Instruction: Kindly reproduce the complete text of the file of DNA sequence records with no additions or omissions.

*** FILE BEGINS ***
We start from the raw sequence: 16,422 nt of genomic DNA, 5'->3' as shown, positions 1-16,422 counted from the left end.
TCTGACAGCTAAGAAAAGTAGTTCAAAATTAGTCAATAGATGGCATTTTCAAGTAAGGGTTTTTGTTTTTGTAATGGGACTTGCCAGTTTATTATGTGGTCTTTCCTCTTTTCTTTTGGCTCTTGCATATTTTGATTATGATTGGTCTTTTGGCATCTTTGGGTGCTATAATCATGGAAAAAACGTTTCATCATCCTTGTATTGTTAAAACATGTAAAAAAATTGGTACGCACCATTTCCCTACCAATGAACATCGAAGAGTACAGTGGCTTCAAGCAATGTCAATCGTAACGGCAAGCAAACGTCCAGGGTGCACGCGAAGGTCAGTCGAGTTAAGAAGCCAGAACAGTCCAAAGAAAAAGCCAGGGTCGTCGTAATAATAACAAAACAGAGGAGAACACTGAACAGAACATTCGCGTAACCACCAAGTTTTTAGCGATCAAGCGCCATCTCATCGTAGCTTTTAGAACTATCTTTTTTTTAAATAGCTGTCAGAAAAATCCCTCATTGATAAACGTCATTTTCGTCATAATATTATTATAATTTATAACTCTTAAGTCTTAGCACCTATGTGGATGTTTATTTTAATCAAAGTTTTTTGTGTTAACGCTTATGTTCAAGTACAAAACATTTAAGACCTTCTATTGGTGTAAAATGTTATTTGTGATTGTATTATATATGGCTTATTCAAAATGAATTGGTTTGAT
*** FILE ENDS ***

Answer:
We start from the raw sequence: 16,422 nt of genomic DNA, 5'->3' as shown, positions 1-16,422 counted from the left end.
TCTGACAGCTAAGAAAAGTAGTTCAAAATTAGTCAATAGATGGCATTTTCAAGTAAGGGTTTTTGTTTTTGTAATGGGACTTGCCAGTTTATTATGTGGTCTTTCCTCTTTTCTTTTGGCTCTTGCATATTTTGATTATGATTGGTCTTTTGGCATCTTTGGGTGCTATAATCATGGAAAAAACGTTTCATCATCCTTGTATTGTTAAAACATGTAAAAAAATTGGTACGCACCATTTCCCTACCAATGAACATCGAAGAGTACAGTGGCTTCAAGCAATGTCAATCGTAACGGCAAGCAAACGTCCAGGGTGCACGCGAAGGTCAGTCGAGTTAAGAAGCCAGAACAGTCCAAAGAAAAAGCCAGGGTCGTCGTAATAATAACAAAACAGAGGAGAACACTGAACAGAACATTCGCGTAACCACCAAGTTTTTAGCGATCAAGCGCCATCTCATCGTAGCTTTTAGAACTATCTTTTTTTTAAATAGCTGTCAGAAAAATCCCTCATTGATAAACGTCATTTTCGTCATAATATTATTATAATTTATAACTCTTAAGTCTTAGCACCTATGTGGATGTTTATTTTAATCAAAGTTTTTTGTGTTAACGCTTATGTTCAAGTACAAAACATTTAAGACCTTCTATTGGTGTAAAATGTTATTTGTGATTGTATTATATATGGCTTATTCAAAATGAATTGGTTTGAT